Holiatyn, Ukraine
Голятин, Yкраïна

also known as:
Tarfalu (HU), Hoľatín (CZ), Golyatin (RU), Huliatin (Yid)

48°39' N / 23°26' E

~ Introduction ~

( Click the arrow in the buttons below for pronunciation. )

Holiatyn   was part of the Kingdom of Hungary (11th century - 1920 and 1938-1944) with the name of Tarfalu   in Máramaros megye (county), next part of Czechoslovakia (1920-1938) with the name of Hoľatín   in Podkarpatská Rus (Sub-Carpathia), then part of the Ukrainian Soviet Socialist Republic (1945-1991) with the name of Golyatin    and, since 1991, known as Holiatyn, in the Mizhhirskiy rayon (district) of Zakarpats'ka oblast (county) of Ukraine.

In Yiddish, Holiatyn was known as Huliatin

Other spellings/names for Holiatyn are Óholyatin, Holjatin, Holjatyn and Golyatyn.

Holiatyn is located about ten miles NNW of Mizhhirya (Ökörmező).

~ Maps ~

Zakarpats'ka oblast, Ukraine
Map: Copyright ©2013 by Marshall J. KATZ

NOTE: Clicking a link will open a new page.

1910 Map: Máramaros megye/Tarfalu (Click map to enlarge it)
1910 Map (Topographical): Máramaros megye/Tarfalu
Austro-Hungary Military Map: Máramaros megye/Tarfalu (Click map to enlarge it)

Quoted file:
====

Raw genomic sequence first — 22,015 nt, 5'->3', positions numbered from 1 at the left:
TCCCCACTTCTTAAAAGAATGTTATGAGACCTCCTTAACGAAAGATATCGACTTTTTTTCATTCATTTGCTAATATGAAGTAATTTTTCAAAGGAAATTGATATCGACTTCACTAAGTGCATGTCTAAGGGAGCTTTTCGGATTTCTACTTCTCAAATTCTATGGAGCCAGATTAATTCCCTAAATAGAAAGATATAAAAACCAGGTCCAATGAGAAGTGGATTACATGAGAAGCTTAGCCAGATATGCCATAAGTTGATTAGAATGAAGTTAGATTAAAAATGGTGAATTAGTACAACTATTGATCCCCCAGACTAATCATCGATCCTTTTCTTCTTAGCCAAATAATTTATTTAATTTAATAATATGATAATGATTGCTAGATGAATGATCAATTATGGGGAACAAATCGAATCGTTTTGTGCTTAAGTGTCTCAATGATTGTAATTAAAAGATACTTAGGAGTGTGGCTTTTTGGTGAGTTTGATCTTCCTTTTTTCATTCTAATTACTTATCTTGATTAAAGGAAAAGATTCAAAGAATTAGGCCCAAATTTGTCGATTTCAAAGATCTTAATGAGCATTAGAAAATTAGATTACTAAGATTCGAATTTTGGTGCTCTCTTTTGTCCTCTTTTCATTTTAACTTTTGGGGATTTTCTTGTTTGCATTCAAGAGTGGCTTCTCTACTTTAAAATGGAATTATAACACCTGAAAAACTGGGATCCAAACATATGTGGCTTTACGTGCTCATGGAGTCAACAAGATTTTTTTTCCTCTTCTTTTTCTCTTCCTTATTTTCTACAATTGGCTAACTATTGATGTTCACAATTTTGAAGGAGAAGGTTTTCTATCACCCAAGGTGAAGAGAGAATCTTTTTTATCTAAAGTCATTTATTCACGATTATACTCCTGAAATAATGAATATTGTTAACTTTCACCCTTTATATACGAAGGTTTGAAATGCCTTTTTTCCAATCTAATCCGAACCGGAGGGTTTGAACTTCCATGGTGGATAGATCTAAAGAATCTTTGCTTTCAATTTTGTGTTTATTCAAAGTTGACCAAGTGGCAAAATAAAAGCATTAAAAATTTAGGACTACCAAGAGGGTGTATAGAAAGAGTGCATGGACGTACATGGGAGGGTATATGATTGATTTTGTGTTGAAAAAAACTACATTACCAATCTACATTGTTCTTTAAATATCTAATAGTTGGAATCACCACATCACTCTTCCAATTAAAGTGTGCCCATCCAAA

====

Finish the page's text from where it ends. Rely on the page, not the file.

~ History ~

Jews probably settled in Holiatyn in the early 19th century.

In 1830, the Jewish population was 43 and in 1880, the Jewish population increased to 58.

By 1921, during the Czechoslovakian period, the Jewish population rose to 158. A number of Jews were engaged in agriculture and commerce.

With the Hungarian occupation of Holiatyn in March, 1939, Jews were persecuted and pushed out of their occupations. In 1940-41, dozens of Jews from Holiatyn were drafted into forced labor battalions and others were drafted for service on the Eastern front, where most died.

By 1941, the Jewish population had dropped to 138 (of a total population of 970) and it was at this time, a few Jewish families without Hungarian citizenship were expelled to Nazi occupied Ukrainian territory, to Kamenets-Podolski, and murdered there.

The remaining Jews of Holiatyn were deported to Auschwitz late May, 1944.

A great many of the Jews from Holiatyn were murdered in Auschwitz and any survivors settled elsewhere.

In 2001, Holiatyn had about 103 inhabitants and no Jews live there today.

Sources (portions):
The Encyclopedia of Jewish Life Before and During the Holocaust, (2001) p. 522

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Created and Compiled by:
Marshall J. KATZ, USA
with assistance from:

Nikoli KATZ, USA
Ari TESSLER, Belgium
Amos Israel ZEZMER, France
and the following

JewishGen members/descendants and
contributors of Holiatyn Jewish families:

Michael ROZENBLUM, Israel
Ari TESSLER, Belgium

Updated: 03 October 2020

Copyright ©2013
Marshall J. Katz
All rights reserved

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